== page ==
Funding for a Year Abroad: NIH Global Health Program Details

I can just picture you now. It’s November of your third year of veterinary school, and you have just about had it with the weekly exams and endless PowerPoint lectures. Is all of this really worth it? Sure, it will be nice to start clinics before too long, but that’s just going to mean more nonstop 80 hour weeks.

Or maybe you are slogging through another day of vaccinations, ear infections, and itchy skin at the small animal practice where you’ve been working for two years since graduating from vet school. Yes, you have student loans to pay and you like finally making a decent salary after all that school. But do you really want to do this for thirty more years?

Did you know that it’s possible to get paid to take a break from these routines? And not just any old break, but an opportunity to get top quality training in infectious disease research while living for 11 months overseas?

Sure, you can go right back into clinical rotations or to your old practice after it’s all done, but this year could also be your ticket into an exciting and fulfilling career utilizing your unique skills as a veterinarian on the global stage. Why not give it a chance, before there are even more obligations tying you down?

I did just that when I decided that I really needed to get away from vet school for a year and applied for the National Institutes of Health Global Health Research Program. You can read more about my experience here.

Now I’m back to share some more details about the fellowship program. As I mentioned in my earlier post, the program has evolved after an infusion of $20 million in NIH funding. It is now called the National Institutes of Health Global Health Program for Fellows and Scholars, and it is based out of five universities instead of the NIH itself.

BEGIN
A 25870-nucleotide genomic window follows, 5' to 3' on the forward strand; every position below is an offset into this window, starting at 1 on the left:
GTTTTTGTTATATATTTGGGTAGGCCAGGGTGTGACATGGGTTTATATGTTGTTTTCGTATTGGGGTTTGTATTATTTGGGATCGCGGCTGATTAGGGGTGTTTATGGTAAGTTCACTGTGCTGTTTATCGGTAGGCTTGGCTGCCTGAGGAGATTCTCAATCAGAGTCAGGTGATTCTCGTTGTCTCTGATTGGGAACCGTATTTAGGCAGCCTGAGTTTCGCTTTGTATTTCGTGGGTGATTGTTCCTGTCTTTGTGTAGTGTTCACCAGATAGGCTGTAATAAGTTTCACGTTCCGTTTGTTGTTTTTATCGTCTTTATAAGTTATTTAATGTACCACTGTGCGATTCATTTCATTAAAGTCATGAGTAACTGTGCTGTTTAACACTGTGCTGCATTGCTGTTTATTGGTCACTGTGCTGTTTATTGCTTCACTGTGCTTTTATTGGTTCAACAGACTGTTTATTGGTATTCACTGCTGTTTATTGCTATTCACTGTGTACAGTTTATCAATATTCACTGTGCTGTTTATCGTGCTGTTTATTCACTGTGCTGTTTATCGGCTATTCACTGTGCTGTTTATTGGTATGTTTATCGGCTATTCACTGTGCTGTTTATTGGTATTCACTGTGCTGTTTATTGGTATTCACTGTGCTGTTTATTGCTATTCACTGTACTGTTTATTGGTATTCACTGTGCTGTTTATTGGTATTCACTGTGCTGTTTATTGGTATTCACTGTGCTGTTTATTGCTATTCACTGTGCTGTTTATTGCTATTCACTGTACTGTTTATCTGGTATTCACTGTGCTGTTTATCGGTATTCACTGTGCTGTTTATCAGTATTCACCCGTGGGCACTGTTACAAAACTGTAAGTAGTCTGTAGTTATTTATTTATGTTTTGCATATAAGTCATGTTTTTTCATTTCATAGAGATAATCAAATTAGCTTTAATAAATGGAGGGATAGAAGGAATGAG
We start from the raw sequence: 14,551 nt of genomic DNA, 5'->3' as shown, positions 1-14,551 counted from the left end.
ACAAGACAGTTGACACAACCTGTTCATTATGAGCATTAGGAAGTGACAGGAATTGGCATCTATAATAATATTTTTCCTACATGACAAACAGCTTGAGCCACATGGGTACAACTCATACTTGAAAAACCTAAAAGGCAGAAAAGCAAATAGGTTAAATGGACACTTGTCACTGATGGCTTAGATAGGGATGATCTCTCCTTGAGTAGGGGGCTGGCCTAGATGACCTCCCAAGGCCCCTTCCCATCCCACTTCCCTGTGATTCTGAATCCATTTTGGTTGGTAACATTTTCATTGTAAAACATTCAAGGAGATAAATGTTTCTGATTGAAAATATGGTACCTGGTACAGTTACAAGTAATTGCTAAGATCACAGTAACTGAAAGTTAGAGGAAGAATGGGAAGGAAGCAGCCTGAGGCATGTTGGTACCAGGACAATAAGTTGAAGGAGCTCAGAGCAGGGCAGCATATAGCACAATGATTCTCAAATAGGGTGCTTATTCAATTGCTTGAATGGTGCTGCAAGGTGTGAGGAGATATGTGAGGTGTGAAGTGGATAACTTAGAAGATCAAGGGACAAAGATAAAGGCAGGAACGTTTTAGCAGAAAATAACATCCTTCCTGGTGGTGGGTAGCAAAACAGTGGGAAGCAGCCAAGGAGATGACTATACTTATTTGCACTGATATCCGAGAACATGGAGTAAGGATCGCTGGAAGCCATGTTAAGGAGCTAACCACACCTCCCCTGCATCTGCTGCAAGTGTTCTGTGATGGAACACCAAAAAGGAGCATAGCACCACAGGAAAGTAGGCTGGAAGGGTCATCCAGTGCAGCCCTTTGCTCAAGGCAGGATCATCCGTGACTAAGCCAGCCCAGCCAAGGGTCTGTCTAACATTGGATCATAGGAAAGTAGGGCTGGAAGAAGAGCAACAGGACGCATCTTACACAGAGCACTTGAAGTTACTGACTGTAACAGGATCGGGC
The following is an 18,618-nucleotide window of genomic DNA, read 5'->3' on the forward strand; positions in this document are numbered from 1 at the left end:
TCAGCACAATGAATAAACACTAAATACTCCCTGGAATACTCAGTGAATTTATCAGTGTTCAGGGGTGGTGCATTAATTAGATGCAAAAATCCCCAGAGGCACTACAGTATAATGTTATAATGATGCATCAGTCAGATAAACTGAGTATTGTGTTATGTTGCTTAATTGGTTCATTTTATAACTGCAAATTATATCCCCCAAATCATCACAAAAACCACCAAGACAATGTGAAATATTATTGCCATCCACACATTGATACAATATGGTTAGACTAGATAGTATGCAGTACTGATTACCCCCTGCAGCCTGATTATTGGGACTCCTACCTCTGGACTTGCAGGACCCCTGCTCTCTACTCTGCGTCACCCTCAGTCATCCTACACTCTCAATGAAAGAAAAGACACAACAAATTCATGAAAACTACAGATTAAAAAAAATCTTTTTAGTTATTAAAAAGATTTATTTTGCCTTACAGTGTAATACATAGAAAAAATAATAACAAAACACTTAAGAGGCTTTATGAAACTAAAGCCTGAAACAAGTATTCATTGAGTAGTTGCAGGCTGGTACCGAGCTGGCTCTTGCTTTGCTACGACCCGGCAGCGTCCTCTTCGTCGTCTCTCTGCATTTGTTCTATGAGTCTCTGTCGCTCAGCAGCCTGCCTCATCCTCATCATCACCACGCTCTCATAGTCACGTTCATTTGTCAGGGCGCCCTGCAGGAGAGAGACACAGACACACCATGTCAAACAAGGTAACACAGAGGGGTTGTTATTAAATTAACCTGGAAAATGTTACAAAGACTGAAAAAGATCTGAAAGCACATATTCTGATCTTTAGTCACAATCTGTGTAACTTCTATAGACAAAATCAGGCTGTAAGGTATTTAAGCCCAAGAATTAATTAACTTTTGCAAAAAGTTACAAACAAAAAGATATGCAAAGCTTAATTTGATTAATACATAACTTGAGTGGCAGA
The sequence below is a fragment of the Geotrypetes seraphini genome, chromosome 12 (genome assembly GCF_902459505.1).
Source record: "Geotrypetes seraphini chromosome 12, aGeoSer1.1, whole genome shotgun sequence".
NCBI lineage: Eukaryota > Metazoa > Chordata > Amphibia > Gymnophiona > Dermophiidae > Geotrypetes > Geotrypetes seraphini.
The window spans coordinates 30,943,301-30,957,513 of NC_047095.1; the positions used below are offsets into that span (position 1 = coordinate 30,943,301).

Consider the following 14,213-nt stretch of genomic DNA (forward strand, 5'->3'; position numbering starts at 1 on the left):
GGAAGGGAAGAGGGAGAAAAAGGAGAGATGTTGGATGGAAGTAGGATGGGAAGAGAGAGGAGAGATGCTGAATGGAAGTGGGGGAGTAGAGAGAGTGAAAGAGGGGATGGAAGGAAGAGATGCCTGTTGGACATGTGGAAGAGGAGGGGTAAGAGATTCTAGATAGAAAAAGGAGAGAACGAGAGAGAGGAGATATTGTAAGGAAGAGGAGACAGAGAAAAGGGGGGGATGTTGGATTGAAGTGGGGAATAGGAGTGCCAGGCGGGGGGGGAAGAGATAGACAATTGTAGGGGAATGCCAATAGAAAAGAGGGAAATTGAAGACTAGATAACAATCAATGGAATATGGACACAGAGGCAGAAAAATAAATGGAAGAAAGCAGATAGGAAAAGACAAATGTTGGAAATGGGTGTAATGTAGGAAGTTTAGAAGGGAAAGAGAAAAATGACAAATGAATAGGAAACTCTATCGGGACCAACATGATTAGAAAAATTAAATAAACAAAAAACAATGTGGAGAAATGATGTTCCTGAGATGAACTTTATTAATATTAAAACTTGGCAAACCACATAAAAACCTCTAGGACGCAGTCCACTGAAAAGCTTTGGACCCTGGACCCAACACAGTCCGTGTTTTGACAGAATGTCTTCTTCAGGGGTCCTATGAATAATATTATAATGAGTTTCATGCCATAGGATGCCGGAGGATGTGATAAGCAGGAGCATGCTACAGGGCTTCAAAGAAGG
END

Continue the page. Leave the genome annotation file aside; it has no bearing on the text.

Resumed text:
I’ve done the hard work for you and picked out the most important details from these five different websites. All the deadlines are coming up soon, but there is definitely time to get things together if you’re serious about trying. As you can see, several of these fellowships are open to veterinary students and veterinarians from all over the world. This is unique since many of the funding opportunities I know about are for U.S. citizens only.

As always, contact me through the website, Facebook, or Twitter, if you have any more questions or need some help or inspiration to get a move on it!

  • The Global Health Equity Scholars (GHES) fellowship
  • Application Due: December 14, 2012
  • Eligibility: DVM students and graduates in U.S. and at foreign participating institutions
  • University of California Global Health Institute (UCGHI) GloCal Health Fellowship
  • Application Due: December 3, 2012
  • Eligibility: DVM students only at UC-Davis, post-graduates (ie, vets!) from anywhere

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2 Responses to “Funding for a Year Abroad: NIH Global Health Program Details”

  1. Sooty Mangabey December 28, 2012 at 5:30 am #

    OMG! I want to do this!

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